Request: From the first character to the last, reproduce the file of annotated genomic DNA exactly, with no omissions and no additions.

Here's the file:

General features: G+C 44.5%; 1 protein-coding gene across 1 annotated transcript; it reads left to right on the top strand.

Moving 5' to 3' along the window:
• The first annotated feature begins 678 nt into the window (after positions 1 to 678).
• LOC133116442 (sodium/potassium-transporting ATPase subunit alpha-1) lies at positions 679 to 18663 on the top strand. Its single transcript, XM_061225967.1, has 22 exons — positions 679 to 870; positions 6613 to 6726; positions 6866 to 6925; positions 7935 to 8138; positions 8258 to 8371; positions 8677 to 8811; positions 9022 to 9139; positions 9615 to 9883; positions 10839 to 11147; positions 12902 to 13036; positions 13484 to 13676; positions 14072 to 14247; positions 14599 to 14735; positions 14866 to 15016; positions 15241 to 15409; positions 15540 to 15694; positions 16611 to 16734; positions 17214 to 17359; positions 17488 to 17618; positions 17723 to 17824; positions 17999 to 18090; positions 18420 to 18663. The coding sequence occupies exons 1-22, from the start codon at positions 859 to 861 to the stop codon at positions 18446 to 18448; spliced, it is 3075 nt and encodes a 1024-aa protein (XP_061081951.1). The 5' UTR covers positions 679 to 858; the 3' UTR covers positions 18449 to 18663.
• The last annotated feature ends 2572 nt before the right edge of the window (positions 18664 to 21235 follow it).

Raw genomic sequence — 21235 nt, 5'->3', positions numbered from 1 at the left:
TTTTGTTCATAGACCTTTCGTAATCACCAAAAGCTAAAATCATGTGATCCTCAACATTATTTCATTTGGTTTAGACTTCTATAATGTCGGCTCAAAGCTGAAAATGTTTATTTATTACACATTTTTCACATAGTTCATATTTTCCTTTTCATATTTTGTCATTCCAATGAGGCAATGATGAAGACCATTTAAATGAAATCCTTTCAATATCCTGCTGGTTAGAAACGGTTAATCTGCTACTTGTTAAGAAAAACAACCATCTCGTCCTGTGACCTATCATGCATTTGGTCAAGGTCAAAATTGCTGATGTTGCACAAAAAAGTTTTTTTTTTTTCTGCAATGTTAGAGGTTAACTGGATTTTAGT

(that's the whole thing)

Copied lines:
General features: G+C 44.5%; 1 protein-coding gene across 1 annotated transcript; it reads left to right on the top strand.

Moving 5' to 3' along the window:
• The first annotated feature begins 678 nt into the window (after positions 1 to 678).
• LOC133116442 (sodium/potassium-transporting ATPase subunit alpha-1) lies at positions 679 to 18663 on the top strand. Its single transcript, XM_061225967.1, has 22 exons — positions 679 to 870; positions 6613 to 6726; positions 6866 to 6925; positions 7935 to 8138; positions 8258 to 8371; positions 8677 to 8811; positions 9022 to 9139; positions 9615 to 9883; positions 10839 to 11147; positions 12902 to 13036; positions 13484 to 13676; positions 14072 to 14247; positions 14599 to 14735; positions 14866 to 15016; positions 15241 to 15409; positions 15540 to 15694; positions 16611 to 16734; positions 17214 to 17359; positions 17488 to 17618; positions 17723 to 17824; positions 17999 to 18090; positions 18420 to 18663. The coding sequence occupies exons 1-22, from the start codon at positions 859 to 861 to the stop codon at positions 18446 to 18448; spliced, it is 3075 nt and encodes a 1024-aa protein (XP_061081951.1). The 5' UTR covers positions 679 to 858; the 3' UTR covers positions 18449 to 18663.
• The last annotated feature ends 2572 nt before the right edge of the window (positions 18664 to 21235 follow it).

Raw genomic sequence — 21235 nt, 5'->3', positions numbered from 1 at the left:
TTTTGTTCATAGACCTTTCGTAATCACCAAAAGCTAAAATCATGTGATCCTCAACATTATTTCATTTGGTTTAGACTTCTATAATGTCGGCTCAAAGCTGAAAATGTTTATTTATTACACATTTTTCACATAGTTCATATTTTCCTTTTCATATTTTGTCATTCCAATGAGGCAATGATGAAGACCATTTAAATGAAATCCTTTCAATATCCTGCTGGTTAGAAACGGTTAATCTGCTACTTGTTAAGAAAAACAACCATCTCGTCCTGTGACCTATCATGCATTTGGTCAAGGTCAAAATTGCTGATGTTGCACAAAAAAGTTTTTTTTTTTTCTGCAATGTTAGAGGTTAACTGGATTTTAGT